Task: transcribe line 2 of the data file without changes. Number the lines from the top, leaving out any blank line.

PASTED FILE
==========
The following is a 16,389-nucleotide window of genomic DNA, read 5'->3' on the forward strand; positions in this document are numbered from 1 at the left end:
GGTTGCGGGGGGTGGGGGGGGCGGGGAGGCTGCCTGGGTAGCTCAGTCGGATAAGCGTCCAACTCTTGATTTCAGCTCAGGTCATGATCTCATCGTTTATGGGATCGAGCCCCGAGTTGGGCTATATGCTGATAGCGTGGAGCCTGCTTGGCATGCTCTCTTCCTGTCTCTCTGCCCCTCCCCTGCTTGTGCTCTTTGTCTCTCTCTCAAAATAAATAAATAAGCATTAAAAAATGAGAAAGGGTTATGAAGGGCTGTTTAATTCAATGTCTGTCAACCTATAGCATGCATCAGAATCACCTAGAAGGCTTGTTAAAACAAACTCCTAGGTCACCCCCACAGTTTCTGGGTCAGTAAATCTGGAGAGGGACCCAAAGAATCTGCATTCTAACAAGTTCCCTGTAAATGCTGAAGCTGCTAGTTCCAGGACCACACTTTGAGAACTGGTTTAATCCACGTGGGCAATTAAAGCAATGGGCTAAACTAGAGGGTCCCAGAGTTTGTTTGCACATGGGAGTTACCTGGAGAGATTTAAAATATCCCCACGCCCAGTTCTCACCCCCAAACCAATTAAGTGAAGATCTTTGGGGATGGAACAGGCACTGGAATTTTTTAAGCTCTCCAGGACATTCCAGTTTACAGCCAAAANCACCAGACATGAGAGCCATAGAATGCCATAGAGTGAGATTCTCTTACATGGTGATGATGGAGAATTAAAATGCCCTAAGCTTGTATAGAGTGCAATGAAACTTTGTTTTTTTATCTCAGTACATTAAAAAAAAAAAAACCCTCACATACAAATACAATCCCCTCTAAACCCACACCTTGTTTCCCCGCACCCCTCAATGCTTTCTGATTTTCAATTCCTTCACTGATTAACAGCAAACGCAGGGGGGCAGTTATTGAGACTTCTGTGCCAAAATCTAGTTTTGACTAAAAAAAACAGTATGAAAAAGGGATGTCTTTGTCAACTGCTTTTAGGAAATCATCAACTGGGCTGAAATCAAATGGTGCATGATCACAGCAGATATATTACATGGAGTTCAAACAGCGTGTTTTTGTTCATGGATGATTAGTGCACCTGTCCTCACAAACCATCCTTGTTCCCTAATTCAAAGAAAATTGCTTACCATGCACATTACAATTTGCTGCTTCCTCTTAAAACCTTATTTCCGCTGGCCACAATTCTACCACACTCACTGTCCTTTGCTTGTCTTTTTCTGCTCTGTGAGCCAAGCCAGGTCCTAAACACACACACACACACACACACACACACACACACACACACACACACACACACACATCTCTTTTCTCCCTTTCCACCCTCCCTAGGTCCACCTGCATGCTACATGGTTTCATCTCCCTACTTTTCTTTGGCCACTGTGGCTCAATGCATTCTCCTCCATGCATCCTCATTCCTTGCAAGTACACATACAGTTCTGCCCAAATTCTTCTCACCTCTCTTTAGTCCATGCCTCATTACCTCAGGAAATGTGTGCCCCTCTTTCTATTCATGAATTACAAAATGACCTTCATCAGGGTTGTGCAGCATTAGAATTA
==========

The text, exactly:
GGTTGCGGGGGGTGGGGGGGGCGGGGAGGCTGCCTGGGTAGCTCAGTCGGATAAGCGTCCAACTCTTGATTTCAGCTCAGGTCATGATCTCATCGTTTATGGGATCGAGCCCCGAGTTGGGCTATATGCTGATAGCGTGGAGCCTGCTTGGCATGCTCTCTTCCTGTCTCTCTGCCCCTCCCCTGCTTGTGCTCTTTGTCTCTCTCTCAAAATAAATAAATAAGCATTAAAAAATGAGAAAGGGTTATGAAGGGCTGTTTAATTCAATGTCTGTCAACCTATAGCATGCATCAGAATCACCTAGAAGGCTTGTTAAAACAAACTCCTAGGTCACCCCCACAGTTTCTGGGTCAGTAAATCTGGAGAGGGACCCAAAGAATCTGCATTCTAACAAGTTCCCTGTAAATGCTGAAGCTGCTAGTTCCAGGACCACACTTTGAGAACTGGTTTAATCCACGTGGGCAATTAAAGCAATGGGCTAAACTAGAGGGTCCCAGAGTTTGTTTGCACATGGGAGTTACCTGGAGAGATTTAAAATATCCCCACGCCCAGTTCTCACCCCCAAACCAATTAAGTGAAGATCTTTGGGGATGGAACAGGCACTGGAATTTTTTAAGCTCTCCAGGACATTCCAGTTTACAGCCAAAANCACCAGACATGAGAGCCATAGAATGCCATAGAGTGAGATTCTCTTACATGGTGATGATGGAGAATTAAAATGCCCTAAGCTTGTATAGAGTGCAATGAAACTTTGTTTTTTTATCTCAGTACATTAAAAAAAAAAAAACCCTCACATACAAATACAATCCCCTCTAAACCCACACCTTGTTTCCCCGCACCCCTCAATGCTTTCTGATTTTCAATTCCTTCACTGATTAACAGCAAACGCAGGGGGGCAGTTATTGAGACTTCTGTGCCAAAATCTAGTTTTGACTAAAAAAAACAGTATGAAAAAGGGATGTCTTTGTCAACTGCTTTTAGGAAATCATCAACTGGGCTGAAATCAAATGGTGCATGATCACAGCAGATATATTACATGGAGTTCAAACAGCGTGTTTTTGTTCATGGATGATTAGTGCACCTGTCCTCACAAACCATCCTTGTTCCCTAATTCAAAGAAAATTGCTTACCATGCACATTACAATTTGCTGCTTCCTCTTAAAACCTTATTTCCGCTGGCCACAATTCTACCACACTCACTGTCCTTTGCTTGTCTTTTTCTGCTCTGTGAGCCAAGCCAGGTCCTAAACACACACACACACACACACACACACACACACACACACACACACACACACACACATCTCTTTTCTCCCTTTCCACCCTCCCTAGGTCCACCTGCATGCTACATGGTTTCATCTCCCTACTTTTCTTTGGCCACTGTGGCTCAATGCATTCTCCTCCATGCATCCTCATTCCTTGCAAGTACACATACAGTTCTGCCCAAATTCTTCTCACCTCTCTTTAGTCCATGCCTCATTACCTCAGGAAATGTGTGCCCCTCTTTCTATTCATGAATTACAAAATGACCTTCATCAGGGTTGTGCAGCATTAGAATTA